Users can also now make comments or notes against most resource types. This can be used for making simple configuration notes or even as a full changelog against an object. This is available for most resource types including Instances, domains, hosts, SSH keypairs, volumes, snapshots, etc
A full audit log of comments is maintained, including the date stamp and the user who made the comment. Administrators are able to create and remove comments from any object and can see all the comments on every object. Permissions are applied to domain administrators and users, allowing them to comment, remove and see comments only on the entities they have access to.
There is also a new “Comments” section under the main menu, allowing users to see all of their comments across all objects and types.
The final UI improvement is a big time saver. Users can now submit any form by pressing CTRL Enter.
The last few versions of CloudStack have all seen major improvements to the upgrade process, with the overall goal of “zero downtime upgrades” getting ever closer.
4.16 sees this work continue: the requirement to manually register the system VM Template before an upgrade has now been removed. Template registration is now automated as part of the package upgrade process.
The database upgrade process has also been refined and can be run without needing the root user credentials.
Improved Tools & Management
The ability to import and export existing Virtual machines as CloudStack instances is an area that has seen a lot of focus in recent versions. 4.16 sees new functionality in the UI that allows admins to take existing VMWare instances for a VMWare cluster and quickly put them under CloudStack management (or to “unmanage” them in reverse). This functionality was previously available only as an API command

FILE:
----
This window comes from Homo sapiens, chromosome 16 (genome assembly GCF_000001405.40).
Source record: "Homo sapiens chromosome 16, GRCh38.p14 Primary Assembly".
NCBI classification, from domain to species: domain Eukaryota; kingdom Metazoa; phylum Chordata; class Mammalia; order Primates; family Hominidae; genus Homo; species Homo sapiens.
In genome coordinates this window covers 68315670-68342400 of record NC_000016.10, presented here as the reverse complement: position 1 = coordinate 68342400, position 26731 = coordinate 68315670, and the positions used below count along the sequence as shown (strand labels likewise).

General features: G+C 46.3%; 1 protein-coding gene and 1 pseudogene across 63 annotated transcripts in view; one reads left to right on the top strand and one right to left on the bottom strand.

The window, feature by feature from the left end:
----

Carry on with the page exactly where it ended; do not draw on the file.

Whether an instance is allowed to dynamically scale can now be controlled in a very granular fashion, down to the level of a template or an individual instance. Previously, this was only configurable on a global basis. The hot adding of CPU and RAM.
CloudStack’s host HA feature has been extended to allow a host to be placed in a “degraded” state. In this state, HA kicks in to migrate workloads away, but the host is left running.
Enhancements have been made to pod management to allow administrators to be able to update the size of the IP range of the management pod, upwards or downwards.
Finally, CloudStack 4.16 sees an overhaul of the products documentation to reflect the new user interface.
Documentation and Downloads
The full list of new features can be found in the project release notes at http://docs.cloudstack.apache.org/en/220.127.116.11/releasenotes/changes.html
The CloudStack documentation includes upgrade instructions from previous versions of Apache CloudStack, and can be found at: http://docs.cloudstack.apache.org/en/18.104.22.168/upgrading/index.html
The official installation, administration and API documentation for each of the releases are available on our documentation page: http://docs.cloudstack.apache.org/
Download the new release here: http://www.shapeblue.com/packages/